Life Cycles

This was a strange Saturday. Usually I don’t do very much on the weekend, except for a bit of shopping, tidying up, and of course the crosswords. Today, however, was one of our undergraduate Open Days wherein prospective students visit the department (usually with their adoring parents) in order to have a look around, learn about our research, and meet some of the staff that will be teaching them if and when they come here.  Our usual Open Days are Thursdays, but some people find it very difficult to get here on a weekday – parents working, school commitments, etc – so we have a few Saturdays too. Since I live within walking distance of the department I don’t mind taking part.

Bizarrely, my job today was to act as a tour guide around the experimental physics labs. I must be one of the least qualified people in the School to do that, as I’m a theoretical astrophysicist. As it happens, we had two groups to show around today and the other guide was Ant Whitworth, also a theoretical astrophysicist (though one who works on star formation, not cosmology like I do). Ours not to reason why. I got a free lunch out of it anyway, and also managed to find most of the places I was supposed to take the visitors to, most of which I’ve never seen before!

Anyway, it was nice to meet and chat with so many young people interested in physics. I hope to see at least some of them in October. Funding will be very tight this year for new undergraduates and although we’ve asked the University to increase our quota to take more students in, we haven’t so far been allowed to do so. I think that is the situation around much of England too, so I think some might not find a place at their chosen institution. I hope there aren’t too many disappointments when the A-level results come out.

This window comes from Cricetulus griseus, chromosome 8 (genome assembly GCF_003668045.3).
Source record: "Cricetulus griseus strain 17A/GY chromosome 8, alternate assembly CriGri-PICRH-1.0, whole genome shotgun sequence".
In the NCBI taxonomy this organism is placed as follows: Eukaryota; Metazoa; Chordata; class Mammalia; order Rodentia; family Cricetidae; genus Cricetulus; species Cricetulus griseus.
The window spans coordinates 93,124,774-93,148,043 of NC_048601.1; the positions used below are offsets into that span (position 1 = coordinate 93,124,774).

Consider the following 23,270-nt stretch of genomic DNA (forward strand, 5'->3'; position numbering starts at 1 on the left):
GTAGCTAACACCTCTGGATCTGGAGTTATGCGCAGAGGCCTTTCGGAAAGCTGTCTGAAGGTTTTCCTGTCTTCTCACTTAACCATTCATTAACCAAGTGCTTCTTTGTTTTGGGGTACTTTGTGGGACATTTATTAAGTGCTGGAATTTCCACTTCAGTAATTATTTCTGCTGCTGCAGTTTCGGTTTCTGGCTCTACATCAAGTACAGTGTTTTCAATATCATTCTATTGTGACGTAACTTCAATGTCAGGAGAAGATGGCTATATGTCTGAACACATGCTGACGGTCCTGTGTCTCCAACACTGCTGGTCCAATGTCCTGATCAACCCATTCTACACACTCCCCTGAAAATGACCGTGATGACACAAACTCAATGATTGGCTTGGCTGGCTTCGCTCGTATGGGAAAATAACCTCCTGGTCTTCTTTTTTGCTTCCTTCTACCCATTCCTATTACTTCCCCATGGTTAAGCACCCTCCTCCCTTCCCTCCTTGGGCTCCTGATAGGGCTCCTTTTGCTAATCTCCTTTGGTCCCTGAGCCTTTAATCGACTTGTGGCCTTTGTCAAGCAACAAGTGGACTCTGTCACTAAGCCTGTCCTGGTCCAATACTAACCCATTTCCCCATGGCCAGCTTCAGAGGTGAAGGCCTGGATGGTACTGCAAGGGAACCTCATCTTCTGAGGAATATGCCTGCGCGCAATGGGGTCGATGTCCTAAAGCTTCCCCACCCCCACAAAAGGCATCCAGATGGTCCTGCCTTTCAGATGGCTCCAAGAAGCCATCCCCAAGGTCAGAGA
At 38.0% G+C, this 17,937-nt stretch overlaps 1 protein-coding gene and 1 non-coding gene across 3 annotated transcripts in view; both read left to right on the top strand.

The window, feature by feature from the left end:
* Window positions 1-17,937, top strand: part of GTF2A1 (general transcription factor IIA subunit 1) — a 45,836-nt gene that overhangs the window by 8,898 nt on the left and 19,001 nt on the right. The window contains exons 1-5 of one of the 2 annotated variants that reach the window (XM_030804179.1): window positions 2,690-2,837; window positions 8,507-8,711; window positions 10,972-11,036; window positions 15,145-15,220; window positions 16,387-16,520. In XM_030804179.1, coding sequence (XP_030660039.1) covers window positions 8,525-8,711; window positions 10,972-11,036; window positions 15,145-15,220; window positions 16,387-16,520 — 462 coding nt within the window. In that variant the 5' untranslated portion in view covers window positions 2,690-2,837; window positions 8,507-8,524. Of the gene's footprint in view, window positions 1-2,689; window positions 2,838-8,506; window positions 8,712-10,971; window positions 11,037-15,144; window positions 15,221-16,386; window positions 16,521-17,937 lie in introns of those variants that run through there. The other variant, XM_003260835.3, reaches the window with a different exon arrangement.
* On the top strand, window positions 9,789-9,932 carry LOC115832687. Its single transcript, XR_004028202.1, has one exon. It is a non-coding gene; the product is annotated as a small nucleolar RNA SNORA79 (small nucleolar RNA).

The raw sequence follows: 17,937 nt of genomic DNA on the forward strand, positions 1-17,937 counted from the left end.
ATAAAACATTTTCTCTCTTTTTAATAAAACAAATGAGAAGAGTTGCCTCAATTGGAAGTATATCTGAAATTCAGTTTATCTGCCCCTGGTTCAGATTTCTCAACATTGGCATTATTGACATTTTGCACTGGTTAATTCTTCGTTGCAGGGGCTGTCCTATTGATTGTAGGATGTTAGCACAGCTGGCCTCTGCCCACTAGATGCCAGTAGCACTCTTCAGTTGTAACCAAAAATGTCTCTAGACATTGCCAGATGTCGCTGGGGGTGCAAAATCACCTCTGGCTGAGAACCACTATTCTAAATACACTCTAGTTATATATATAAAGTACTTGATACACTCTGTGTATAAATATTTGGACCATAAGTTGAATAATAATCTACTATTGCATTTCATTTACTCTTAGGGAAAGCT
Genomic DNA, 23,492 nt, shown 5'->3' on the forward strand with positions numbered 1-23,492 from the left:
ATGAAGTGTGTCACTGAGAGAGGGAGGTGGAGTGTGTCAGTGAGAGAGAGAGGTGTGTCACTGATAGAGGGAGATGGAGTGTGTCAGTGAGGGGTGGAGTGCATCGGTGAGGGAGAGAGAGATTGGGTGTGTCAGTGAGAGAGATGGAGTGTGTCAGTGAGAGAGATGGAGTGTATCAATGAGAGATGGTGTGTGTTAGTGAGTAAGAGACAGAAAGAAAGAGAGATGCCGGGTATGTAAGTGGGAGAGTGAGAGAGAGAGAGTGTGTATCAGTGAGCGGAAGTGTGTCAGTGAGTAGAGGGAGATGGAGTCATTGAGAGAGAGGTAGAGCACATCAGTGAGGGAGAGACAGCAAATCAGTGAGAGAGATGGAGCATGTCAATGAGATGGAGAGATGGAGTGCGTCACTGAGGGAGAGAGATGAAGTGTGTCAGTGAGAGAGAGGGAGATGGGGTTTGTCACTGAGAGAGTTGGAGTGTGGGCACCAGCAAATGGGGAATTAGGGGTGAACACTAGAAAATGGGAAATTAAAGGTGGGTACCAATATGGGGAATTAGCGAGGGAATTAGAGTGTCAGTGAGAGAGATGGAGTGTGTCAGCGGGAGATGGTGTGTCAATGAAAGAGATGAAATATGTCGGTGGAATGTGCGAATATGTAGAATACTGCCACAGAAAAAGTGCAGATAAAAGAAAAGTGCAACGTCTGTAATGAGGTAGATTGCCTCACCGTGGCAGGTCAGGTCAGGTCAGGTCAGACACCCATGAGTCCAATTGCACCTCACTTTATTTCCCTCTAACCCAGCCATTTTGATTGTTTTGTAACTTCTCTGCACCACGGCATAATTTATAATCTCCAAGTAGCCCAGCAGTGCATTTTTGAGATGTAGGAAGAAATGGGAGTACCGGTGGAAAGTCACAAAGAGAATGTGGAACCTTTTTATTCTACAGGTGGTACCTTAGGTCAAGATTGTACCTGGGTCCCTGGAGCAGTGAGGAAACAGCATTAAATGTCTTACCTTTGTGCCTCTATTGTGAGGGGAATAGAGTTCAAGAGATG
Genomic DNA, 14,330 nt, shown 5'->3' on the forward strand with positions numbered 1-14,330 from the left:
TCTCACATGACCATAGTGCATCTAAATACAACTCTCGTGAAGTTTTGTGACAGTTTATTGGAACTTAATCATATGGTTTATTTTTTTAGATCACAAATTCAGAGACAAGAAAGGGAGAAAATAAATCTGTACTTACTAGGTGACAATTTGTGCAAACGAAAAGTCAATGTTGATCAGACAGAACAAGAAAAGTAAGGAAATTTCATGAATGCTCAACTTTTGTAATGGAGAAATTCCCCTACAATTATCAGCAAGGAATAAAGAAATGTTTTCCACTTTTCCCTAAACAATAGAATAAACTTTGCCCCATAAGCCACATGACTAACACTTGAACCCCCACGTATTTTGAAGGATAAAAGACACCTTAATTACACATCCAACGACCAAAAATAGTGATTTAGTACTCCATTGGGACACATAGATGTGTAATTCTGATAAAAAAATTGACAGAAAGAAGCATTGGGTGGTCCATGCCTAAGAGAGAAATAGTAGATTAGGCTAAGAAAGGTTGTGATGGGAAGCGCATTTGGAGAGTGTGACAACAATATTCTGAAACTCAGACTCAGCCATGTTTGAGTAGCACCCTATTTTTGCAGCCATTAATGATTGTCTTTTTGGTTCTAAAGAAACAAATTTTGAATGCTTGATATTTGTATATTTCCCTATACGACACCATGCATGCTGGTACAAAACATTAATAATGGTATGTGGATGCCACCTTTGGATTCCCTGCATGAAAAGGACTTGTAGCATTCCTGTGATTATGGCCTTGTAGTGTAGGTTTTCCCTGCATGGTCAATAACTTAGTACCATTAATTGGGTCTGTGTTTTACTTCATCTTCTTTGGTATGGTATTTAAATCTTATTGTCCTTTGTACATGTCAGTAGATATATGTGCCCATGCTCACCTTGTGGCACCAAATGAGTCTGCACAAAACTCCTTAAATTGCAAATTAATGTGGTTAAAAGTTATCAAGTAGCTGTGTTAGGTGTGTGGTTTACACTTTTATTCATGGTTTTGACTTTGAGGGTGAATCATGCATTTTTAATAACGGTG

The recruitment of undergraduates for next year is part of the cycle of academic life. We’re currently doing the same thing with postgraduates, although fewer people are involved in that case. The end of term comes up next week, then it’s the Easter break. Soon after that we’ll be back into examinations. Some will be graduating this year and we’ll have to say goodbye to them as they make their way into the big wide world. Others will leave for the summer and return to continue their studies next year.

The cycle of academic life is embedded within that of the seasons too. Today was a beautiful spring day in Cardiff. We’ve had sunny weather for a week or so already, but yesterday and today were the first days mild enough in temperature to be called spring. Yesterday evening as I walked home I noticed it wasn’t dark at 6pm, a sign that the days are getting longer. Soon I’ll be able to walk home through Bute Park,  which I can’t do at present because the gate on the east side is closed at sunset. I did, however, go back that way this afternoon after the Open Day activities were over.

There’s a lot of construction work going on, associated with Cardiff City Council’s plan to turn Bute Park into Bute Lorry Park, and one has to complete an obstacle course to get into it on foot these days. Still, once away from the affected areas the rest of the Park is shaping up again for spring and summer and there was quite a crowd there today, just quietly enjoying it for it’s own sake. You know, like a Park should be. I’m not looking forward to having to dodge juggernauts on the way, which is what is what the future seems to have in store.